Epidemiologic studies have pointed out that ATL occur predominantly in young subjects, a population that is more exposed to sand fly bites.4 However, cohort studies have shown an increasing number of elderly present with CL2,4 and it is well known that ML and DL occur more in adults than in children.5,11 As there is a lack of studies of leishmaniasis in the elderly, we compared clinical, epidemiological, and immunologic features of ATL in elderly subjects with the same features observed in young subjects. We found that elderly subjects with ATL had a longer illness duration, more CL scars, more ML, larger lesions, and less lymphadenopathy. These patients also presented with an increase in interleukin (IL-10) and decrease in IFNγ productions in cell cultures stimulated with SLA, which may explain the clinical peculiarities observed in elderly subjects.

Materials and Methods

Patients and study area.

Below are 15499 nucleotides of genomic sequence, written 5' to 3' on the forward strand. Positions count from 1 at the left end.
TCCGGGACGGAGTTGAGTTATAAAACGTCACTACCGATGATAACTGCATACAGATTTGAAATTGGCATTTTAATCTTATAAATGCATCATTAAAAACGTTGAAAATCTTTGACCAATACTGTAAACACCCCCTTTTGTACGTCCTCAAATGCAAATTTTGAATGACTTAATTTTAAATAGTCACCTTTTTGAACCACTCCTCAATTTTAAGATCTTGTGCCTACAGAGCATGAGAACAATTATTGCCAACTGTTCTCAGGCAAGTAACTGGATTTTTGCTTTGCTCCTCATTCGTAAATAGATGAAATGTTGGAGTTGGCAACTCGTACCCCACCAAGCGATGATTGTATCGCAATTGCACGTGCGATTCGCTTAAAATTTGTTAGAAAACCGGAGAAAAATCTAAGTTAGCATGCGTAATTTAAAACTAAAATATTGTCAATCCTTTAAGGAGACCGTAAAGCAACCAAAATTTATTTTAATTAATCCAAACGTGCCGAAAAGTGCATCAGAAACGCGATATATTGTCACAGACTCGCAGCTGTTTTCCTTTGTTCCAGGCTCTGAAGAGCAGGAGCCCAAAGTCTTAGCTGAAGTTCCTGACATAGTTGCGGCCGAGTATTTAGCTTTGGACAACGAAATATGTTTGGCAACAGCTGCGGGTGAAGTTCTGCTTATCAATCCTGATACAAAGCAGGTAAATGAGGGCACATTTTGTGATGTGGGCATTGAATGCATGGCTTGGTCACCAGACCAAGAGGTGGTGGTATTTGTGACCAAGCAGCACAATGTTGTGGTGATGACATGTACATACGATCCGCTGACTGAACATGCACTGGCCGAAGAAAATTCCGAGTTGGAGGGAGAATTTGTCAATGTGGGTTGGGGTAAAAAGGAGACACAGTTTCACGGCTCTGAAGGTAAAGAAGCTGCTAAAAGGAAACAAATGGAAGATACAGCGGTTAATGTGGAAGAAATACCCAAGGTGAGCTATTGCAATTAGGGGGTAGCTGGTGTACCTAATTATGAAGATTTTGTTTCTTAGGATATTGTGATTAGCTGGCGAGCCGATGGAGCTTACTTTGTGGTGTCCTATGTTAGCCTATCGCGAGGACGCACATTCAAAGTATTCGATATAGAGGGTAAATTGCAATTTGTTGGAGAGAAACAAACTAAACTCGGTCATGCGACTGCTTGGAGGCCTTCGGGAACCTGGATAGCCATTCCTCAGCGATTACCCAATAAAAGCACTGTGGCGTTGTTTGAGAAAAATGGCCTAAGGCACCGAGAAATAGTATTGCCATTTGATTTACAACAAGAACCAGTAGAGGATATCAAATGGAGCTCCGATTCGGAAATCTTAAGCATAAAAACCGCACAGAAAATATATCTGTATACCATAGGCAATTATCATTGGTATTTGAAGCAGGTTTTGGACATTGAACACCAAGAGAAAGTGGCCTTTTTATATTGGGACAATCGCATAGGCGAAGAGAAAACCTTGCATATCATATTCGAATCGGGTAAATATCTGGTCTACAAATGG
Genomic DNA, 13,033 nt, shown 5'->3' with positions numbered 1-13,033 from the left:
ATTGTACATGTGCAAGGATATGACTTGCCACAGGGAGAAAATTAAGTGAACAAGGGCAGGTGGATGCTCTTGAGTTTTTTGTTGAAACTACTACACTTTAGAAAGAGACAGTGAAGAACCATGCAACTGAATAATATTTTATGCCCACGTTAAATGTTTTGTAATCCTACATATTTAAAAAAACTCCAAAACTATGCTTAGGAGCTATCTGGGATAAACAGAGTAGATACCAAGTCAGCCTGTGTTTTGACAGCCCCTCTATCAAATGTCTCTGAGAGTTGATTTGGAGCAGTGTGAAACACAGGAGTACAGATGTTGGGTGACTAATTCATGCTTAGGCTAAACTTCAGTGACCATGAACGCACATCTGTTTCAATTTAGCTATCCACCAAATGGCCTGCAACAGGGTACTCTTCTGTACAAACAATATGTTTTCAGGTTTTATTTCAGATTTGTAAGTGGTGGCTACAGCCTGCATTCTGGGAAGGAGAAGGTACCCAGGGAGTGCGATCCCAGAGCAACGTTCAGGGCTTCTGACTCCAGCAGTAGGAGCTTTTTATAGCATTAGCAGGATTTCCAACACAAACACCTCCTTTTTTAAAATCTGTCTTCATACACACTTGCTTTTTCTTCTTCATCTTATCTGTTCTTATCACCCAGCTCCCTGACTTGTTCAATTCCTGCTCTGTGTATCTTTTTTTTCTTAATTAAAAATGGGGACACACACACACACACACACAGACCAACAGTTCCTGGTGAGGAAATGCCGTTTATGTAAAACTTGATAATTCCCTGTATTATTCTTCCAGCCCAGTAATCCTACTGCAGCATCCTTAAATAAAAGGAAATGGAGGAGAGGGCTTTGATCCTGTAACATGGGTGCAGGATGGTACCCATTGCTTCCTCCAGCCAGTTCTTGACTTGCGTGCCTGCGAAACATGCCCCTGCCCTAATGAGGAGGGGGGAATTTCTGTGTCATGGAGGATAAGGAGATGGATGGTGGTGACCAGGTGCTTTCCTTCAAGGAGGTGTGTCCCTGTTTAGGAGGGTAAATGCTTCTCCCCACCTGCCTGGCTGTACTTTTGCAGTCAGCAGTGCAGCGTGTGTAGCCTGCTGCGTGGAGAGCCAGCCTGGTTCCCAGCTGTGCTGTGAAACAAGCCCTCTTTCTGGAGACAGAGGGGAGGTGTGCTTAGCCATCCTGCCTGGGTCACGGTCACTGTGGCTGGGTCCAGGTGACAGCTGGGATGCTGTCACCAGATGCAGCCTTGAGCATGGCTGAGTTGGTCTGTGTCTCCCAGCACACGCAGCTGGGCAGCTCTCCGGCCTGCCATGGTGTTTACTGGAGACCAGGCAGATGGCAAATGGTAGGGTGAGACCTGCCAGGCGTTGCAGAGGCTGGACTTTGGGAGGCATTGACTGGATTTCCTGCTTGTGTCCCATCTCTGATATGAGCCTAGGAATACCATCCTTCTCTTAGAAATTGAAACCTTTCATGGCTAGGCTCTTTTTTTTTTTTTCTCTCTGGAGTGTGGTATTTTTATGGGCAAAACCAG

This study included a retrospective component regarding epidemiologic and clinical features and a cross-sectional immunological study. It was conducted in Corte de Pedra, an area with a high transmission of L. braziliensis, localized in the southeast region of the state of Bahia, Brazil. Corte de Pedra Health Post is the reference center for diagnosis and treatment of ATL for an area of 8,000 km2 and clinical, epidemiological, and immunological studies have been performed in this area for over 30 years. All patients admitted to the clinic are evaluated by a physical examination by a physician, and those suspected of having leishmaniasis are tested for previous contact with Leishmania by a Leishmania skin test (LST). Confirmation of the diagnosis is performed by isolation of the parasite in cultures of aspirated lesions, histopathologic analysis, or by polymerase chain reaction (PCR) of biopsied tissue, as previously described.12 In a limited number of patients, in vitro immunologic studies to determine production of cytokines (IFNγ, tumor necrosis factor [TNF], and IL-10) were performed. The diagnosis of CL is made based on the presence of a typical skin ulcer associated with parasite isolation, documentation of amastigotes in tissue or a positive PCR in biopsied tissue. The DL is defined by the presence of 10 or more acneiform, papular, and ulcerated lesions in at least two parts of the body.5 The diagnosis of ML is performed based on visualization of a typical ML lesion plus isolation of parasites by culture or a positive PCR. All patients diagnosed with leishmaniasis are treated with a 20 days course of intravenous pentavalent antimony (15–20 mg/Kg/day) for CL and 30 days for ML and DL. Patients are evaluated every 30 days for response to therapy and failure is defined as persistence of active lesions 90 days after therapy. Those that remain with active lesions after 90 days receive a second course of antimony or intravenous amphotericin B.